Non-Fiction Prompt #11

January 15, 2016 at 2:59 pm  •  Posted in Articles, blog, Blogs, Contest, Home Page, Non-Fiction, Welcome by

There are four basic different kinds of conflict:

Man against man

Man against self

Man against society

Man against nature (or environment)

Today’s prompt asks you to focus on the last one, and to write about a personal experience where setting was your main antagonist.

Jon Krakauer has made his career writing about this kind of conflict. His book, Into the Wild, was a story about a man against the Alaskan wilderness. Here’s a synopsis from Goodreads:

 

In April 1992 a young man from a well-to-do family hitchhiked to Alaska and walked alone into the wilderness north of Mt. McKinley. His name was Christopher Johnson McCandless. He had given $25,000 in savings to charity, abandoned his car and most of his possessions, burned all the cash in his wallet, and invented a new life for himself. Four months later, his decomposed body was found by a party of moose hunters. How McCandless came to die is the unforgettable story of Into the Wild.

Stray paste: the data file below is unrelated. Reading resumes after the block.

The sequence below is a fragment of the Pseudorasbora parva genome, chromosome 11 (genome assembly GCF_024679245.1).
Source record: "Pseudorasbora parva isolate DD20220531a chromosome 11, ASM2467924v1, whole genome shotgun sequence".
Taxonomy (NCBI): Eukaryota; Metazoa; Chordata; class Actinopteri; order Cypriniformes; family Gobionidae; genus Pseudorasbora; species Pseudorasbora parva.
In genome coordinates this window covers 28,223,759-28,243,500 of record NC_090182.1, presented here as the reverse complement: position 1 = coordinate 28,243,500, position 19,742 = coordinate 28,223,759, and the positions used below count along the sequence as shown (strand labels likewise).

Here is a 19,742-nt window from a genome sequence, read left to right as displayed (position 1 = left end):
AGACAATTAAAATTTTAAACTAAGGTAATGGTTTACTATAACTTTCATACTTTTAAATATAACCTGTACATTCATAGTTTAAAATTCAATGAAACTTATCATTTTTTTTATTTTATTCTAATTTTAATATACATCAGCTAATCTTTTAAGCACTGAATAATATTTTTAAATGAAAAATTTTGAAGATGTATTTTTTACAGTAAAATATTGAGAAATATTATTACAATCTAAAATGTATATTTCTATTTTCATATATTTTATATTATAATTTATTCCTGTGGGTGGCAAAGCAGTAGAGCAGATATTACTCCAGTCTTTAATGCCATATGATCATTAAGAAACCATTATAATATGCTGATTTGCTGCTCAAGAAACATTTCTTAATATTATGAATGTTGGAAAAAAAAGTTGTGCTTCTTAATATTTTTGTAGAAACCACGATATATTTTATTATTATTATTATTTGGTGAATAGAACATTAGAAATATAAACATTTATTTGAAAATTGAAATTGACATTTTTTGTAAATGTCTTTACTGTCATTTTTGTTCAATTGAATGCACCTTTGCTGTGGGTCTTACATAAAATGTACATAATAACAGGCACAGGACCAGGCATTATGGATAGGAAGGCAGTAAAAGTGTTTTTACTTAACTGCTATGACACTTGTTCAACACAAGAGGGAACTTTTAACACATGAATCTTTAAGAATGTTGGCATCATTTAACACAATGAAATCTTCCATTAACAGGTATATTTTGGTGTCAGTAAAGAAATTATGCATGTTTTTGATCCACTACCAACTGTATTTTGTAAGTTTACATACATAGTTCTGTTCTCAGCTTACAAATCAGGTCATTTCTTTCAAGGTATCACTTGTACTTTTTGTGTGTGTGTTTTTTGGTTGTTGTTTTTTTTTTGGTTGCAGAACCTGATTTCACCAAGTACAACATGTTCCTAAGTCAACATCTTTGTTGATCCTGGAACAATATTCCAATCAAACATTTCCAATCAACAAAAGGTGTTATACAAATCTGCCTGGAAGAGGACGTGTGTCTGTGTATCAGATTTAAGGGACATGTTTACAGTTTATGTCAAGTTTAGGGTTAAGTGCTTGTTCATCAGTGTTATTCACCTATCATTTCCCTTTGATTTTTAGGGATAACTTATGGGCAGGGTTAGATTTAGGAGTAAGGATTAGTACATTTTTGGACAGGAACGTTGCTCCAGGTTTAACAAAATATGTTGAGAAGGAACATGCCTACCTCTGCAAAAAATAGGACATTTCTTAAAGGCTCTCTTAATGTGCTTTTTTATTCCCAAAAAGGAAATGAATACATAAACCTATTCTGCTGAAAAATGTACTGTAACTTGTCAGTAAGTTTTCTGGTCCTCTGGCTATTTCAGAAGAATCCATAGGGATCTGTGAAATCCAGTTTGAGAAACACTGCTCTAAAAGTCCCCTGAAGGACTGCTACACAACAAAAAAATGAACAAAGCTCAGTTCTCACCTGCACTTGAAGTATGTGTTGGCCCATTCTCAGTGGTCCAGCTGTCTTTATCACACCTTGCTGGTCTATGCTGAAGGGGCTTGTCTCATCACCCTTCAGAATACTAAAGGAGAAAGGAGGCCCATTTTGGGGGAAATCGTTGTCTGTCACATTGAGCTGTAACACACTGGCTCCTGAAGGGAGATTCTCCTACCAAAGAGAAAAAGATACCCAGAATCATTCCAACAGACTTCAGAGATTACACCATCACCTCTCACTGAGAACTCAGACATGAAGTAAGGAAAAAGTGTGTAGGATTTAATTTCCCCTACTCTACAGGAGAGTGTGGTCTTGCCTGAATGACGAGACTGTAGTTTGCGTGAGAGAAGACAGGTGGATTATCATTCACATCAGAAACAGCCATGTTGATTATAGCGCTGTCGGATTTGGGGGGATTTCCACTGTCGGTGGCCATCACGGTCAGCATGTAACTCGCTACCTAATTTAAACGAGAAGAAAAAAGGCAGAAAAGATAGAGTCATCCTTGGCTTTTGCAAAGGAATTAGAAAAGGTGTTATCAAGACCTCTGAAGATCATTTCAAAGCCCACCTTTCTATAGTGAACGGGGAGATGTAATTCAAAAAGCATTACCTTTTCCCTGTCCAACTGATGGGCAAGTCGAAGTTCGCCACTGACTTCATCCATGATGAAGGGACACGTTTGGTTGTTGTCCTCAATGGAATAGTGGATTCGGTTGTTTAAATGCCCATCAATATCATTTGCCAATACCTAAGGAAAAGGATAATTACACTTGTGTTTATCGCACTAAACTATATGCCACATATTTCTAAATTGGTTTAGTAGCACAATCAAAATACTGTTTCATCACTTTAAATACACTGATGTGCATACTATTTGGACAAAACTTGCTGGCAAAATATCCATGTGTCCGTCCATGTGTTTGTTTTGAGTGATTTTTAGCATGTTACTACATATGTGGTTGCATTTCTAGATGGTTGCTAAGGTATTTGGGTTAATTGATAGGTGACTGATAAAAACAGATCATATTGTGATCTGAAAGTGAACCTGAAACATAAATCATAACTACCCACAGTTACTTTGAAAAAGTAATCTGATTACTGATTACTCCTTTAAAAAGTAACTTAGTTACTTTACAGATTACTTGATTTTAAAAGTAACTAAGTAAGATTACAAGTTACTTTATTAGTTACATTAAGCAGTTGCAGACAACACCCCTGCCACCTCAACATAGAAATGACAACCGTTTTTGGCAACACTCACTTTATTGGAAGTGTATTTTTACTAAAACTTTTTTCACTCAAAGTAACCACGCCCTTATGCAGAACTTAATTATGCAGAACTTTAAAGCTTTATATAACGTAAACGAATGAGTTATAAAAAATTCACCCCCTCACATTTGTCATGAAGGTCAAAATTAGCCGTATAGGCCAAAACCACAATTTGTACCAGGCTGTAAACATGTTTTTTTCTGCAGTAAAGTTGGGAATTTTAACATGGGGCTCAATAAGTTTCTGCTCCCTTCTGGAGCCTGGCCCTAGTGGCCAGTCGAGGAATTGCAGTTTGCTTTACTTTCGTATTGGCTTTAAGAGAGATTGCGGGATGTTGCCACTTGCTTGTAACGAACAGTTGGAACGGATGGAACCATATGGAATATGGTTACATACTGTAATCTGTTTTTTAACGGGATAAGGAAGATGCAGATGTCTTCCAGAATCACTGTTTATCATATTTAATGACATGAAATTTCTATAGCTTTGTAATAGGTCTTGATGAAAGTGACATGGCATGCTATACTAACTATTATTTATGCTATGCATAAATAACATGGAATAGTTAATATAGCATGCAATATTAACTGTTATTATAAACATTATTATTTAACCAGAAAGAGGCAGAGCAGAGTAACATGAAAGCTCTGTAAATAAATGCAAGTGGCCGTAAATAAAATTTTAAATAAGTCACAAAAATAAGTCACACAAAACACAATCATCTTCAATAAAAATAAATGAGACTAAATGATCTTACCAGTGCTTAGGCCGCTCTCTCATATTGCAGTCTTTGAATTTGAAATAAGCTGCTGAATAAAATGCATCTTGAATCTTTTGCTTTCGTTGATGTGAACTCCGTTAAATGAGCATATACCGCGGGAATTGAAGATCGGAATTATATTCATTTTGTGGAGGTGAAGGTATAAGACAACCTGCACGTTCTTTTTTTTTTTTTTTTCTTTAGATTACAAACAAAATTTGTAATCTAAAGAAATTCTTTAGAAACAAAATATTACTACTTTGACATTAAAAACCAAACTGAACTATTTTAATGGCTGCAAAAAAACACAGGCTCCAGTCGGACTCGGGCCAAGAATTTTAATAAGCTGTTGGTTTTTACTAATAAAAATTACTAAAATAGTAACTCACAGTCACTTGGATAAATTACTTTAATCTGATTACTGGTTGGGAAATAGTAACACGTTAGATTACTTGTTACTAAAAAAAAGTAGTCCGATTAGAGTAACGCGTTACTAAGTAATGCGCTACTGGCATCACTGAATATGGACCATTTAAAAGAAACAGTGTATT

Krakauer also wrote Into Thin Air, about his own attempt to climb Mount Everest, which happened to be during the 1996 Mount Everest disaster, when a surprise storm hit and killed 8 people. Another examples is Orange Is the New Black, originally a memoir by Piper Kerman. While within her story exists multiple kinds of conflict, the larger narrative is a story of a person surviving in the prison environment.

These are quite extreme examples, but similar conflicts can appear in more down-to-earth settings:I attended undergrad in upstate New York, where in winter the campus was all waist-high snow or thick solid ice over steep hills. Weather became a weighing down factor, physically and psychologically. The school was rumoured to have very high suicide rates, and there were waterfalls and bridges all over campus where now and then there’d be a mysterious death of someone falling off. However, covered in snow the campus was beautiful; it looked like Narnia. A setting like that could be a complex antagonist simply in how it affects the mood of the people in it.

Details on EVENT’s 2016 annual Non-Fiction Contest.